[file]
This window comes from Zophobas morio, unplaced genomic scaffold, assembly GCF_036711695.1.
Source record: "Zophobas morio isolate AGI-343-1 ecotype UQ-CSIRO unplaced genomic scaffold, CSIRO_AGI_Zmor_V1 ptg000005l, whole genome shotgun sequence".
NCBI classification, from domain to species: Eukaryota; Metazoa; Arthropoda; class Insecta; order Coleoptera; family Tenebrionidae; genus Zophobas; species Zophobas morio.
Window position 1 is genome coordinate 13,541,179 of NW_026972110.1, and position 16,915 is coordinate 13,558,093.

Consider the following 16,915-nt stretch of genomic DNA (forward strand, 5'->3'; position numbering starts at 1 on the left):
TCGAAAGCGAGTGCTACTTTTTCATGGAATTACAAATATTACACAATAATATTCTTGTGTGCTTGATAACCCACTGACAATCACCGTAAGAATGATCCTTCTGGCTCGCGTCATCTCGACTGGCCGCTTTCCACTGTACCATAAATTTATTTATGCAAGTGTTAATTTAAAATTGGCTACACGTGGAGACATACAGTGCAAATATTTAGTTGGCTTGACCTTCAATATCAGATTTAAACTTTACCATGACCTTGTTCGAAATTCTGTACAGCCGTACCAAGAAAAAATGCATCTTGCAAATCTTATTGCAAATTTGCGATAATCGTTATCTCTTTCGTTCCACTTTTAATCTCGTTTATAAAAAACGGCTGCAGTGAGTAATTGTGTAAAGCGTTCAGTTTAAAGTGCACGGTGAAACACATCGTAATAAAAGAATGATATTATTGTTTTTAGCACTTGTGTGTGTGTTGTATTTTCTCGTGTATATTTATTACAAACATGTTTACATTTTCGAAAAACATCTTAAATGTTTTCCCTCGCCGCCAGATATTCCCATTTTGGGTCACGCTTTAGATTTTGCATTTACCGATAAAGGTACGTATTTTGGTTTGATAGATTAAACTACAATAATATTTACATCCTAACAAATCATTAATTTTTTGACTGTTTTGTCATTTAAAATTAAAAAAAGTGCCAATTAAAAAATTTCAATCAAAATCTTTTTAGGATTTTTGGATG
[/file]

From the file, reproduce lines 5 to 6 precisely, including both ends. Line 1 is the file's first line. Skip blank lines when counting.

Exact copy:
Consider the following 16,915-nt stretch of genomic DNA (forward strand, 5'->3'; position numbering starts at 1 on the left):
TCGAAAGCGAGTGCTACTTTTTCATGGAATTACAAATATTACACAATAATATTCTTGTGTGCTTGATAACCCACTGACAATCACCGTAAGAATGATCCTTCTGGCTCGCGTCATCTCGACTGGCCGCTTTCCACTGTACCATAAATTTATTTATGCAAGTGTTAATTTAAAATTGGCTACACGTGGAGACATACAGTGCAAATATTTAGTTGGCTTGACCTTCAATATCAGATTTAAACTTTACCATGACCTTGTTCGAAATTCTGTACAGCCGTACCAAGAAAAAATGCATCTTGCAAATCTTATTGCAAATTTGCGATAATCGTTATCTCTTTCGTTCCACTTTTAATCTCGTTTATAAAAAACGGCTGCAGTGAGTAATTGTGTAAAGCGTTCAGTTTAAAGTGCACGGTGAAACACATCGTAATAAAAGAATGATATTATTGTTTTTAGCACTTGTGTGTGTGTTGTATTTTCTCGTGTATATTTATTACAAACATGTTTACATTTTCGAAAAACATCTTAAATGTTTTCCCTCGCCGCCAGATATTCCCATTTTGGGTCACGCTTTAGATTTTGCATTTACCGATAAAGGTACGTATTTTGGTTTGATAGATTAAACTACAATAATATTTACATCCTAACAAATCATTAATTTTTTGACTGTTTTGTCATTTAAAATTAAAAAAAGTGCCAATTAAAAAATTTCAATCAAAATCTTTTTAGGATTTTTGGATG